Author Affiliation: Department of Surgical Services, Veterans Affairs North Texas Health Care System, Dallas, Texas.
We appreciate the comments of Drs Hunt and Hopf and their interest in our study.1 Based on a comparison of the median volumes of intraoperative intravenous fluids delivered, Hunt and Hopf have suggested that the algorithm used to guide fluid delivery in the present study1 represented a greater fluid restriction than that used by Brandstrup and colleagues2 in their original work. Whether one fluid delivery algorithm is more restrictive than another cannot be determined solely by the total volume given. Even using a similar algorithm, we found that the volume of fluid delivery will vary according to factors such as the duration of operation and the need to replace blood loss (both of which were less in our study1 than in the study by Brandstrup et al2). Failure to adhere to delivery guidelines can also influence the amount of fluid delivered. In the original study by Brandstrup et al,2 15% of patients received greater than the intended amount of fluid, whereas in our study,1 only 6% of patients received greater than the intended amount of fluid. Thus, the fact that median fluid volume of delivery was less in our study when compared with the study by Brandstrup et al should not be interpreted as evidence of greater fluid restriction.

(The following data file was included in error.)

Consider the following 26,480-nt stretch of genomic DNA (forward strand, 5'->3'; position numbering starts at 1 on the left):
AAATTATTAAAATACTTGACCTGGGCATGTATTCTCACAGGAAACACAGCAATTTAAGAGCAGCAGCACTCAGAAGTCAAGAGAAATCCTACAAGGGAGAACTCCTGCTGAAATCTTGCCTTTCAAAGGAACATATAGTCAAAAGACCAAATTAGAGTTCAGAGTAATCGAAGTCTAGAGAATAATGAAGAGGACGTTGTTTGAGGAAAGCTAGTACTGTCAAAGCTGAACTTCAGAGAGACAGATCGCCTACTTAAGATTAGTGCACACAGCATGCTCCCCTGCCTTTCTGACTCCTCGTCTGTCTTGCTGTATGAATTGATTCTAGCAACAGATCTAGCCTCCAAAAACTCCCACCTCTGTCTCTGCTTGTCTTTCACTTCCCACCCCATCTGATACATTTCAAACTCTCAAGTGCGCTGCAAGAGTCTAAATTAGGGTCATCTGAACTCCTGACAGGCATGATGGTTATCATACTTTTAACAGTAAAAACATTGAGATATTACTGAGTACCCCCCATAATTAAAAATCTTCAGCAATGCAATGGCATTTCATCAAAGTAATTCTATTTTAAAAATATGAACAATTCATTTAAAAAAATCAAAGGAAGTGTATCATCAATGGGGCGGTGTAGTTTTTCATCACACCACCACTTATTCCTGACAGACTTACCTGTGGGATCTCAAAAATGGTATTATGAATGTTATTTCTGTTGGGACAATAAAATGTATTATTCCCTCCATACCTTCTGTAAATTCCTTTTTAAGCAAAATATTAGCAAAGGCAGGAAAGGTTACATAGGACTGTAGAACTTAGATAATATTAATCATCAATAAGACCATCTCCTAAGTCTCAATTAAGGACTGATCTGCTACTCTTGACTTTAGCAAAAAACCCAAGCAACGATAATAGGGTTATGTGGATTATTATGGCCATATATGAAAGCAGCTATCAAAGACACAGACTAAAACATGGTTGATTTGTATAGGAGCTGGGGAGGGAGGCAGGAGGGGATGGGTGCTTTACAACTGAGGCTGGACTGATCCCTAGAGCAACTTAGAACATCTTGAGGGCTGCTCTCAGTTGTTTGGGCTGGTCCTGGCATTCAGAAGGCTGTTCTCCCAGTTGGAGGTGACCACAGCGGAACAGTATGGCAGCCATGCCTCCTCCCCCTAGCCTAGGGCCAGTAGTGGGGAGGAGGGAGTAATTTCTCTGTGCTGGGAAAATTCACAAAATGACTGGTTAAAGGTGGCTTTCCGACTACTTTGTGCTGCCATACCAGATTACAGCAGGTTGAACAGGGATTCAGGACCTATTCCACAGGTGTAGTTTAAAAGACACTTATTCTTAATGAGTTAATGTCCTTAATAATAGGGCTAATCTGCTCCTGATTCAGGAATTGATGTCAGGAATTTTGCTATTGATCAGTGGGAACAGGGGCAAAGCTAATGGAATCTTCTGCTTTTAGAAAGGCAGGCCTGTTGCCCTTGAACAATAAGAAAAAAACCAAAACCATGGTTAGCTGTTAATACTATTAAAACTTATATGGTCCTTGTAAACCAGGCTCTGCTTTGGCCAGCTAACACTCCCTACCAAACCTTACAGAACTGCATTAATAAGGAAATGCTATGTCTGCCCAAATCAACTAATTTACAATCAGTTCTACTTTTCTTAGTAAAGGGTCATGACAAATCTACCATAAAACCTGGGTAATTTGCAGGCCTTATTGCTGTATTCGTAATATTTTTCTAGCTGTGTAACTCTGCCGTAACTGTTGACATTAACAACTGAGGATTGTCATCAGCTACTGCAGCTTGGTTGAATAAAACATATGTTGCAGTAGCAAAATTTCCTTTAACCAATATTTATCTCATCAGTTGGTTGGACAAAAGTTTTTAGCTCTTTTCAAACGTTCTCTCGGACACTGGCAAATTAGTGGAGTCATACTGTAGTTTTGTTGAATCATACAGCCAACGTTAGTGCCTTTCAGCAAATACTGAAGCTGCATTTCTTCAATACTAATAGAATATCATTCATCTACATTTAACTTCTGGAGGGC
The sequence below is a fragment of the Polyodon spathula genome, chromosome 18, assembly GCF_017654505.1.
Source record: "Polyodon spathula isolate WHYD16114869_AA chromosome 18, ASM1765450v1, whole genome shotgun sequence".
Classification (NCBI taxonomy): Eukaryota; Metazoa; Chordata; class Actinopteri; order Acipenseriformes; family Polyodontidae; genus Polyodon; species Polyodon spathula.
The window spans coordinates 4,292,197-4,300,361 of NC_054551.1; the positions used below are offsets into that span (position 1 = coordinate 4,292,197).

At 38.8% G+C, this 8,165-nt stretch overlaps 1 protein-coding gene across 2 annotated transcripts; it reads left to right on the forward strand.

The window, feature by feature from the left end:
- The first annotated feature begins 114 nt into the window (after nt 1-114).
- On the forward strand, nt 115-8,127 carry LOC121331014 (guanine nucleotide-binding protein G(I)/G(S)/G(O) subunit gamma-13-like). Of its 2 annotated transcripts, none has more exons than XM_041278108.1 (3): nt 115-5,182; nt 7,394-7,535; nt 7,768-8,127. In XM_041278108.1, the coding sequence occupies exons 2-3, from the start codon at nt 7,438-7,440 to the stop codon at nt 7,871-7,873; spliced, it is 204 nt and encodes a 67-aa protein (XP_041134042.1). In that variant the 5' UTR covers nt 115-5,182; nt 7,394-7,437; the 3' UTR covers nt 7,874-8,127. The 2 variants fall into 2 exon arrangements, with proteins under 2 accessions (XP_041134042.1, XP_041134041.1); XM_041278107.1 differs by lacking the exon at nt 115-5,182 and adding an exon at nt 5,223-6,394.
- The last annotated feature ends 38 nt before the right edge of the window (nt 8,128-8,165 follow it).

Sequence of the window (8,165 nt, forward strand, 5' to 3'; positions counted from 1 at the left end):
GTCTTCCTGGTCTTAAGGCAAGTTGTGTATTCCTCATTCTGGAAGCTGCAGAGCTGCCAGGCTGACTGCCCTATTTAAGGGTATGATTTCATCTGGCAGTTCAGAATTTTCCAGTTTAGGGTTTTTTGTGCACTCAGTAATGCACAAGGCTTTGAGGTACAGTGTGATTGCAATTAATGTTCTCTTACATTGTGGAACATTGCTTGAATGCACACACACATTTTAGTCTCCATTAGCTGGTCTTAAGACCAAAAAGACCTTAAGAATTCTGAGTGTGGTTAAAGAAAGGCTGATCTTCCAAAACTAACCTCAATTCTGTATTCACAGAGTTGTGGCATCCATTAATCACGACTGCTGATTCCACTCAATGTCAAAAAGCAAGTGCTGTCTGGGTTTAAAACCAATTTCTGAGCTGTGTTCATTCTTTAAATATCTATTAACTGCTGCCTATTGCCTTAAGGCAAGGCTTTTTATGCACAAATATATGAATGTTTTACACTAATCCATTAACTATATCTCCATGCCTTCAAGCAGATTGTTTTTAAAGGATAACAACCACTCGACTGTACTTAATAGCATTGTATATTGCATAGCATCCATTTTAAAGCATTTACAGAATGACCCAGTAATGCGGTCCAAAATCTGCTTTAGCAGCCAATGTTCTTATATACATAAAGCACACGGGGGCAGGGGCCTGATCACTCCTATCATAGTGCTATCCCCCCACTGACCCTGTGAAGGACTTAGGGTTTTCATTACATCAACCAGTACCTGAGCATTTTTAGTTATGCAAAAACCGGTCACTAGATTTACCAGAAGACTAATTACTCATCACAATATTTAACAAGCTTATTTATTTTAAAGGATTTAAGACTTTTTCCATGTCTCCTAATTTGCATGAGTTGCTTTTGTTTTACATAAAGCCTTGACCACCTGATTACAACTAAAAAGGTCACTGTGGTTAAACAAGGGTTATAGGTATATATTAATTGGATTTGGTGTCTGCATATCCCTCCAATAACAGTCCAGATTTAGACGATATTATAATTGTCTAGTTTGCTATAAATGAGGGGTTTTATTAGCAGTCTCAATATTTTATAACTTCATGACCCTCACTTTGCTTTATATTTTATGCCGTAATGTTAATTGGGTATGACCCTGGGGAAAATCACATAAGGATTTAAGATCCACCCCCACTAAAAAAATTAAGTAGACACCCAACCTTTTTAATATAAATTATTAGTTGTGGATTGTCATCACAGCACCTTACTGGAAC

Thomas Anthony. Selection of Bundle Components—Reply. Arch Surg. 2011;146(10):1220–1221. doi:10.1001/archsurg.2011.250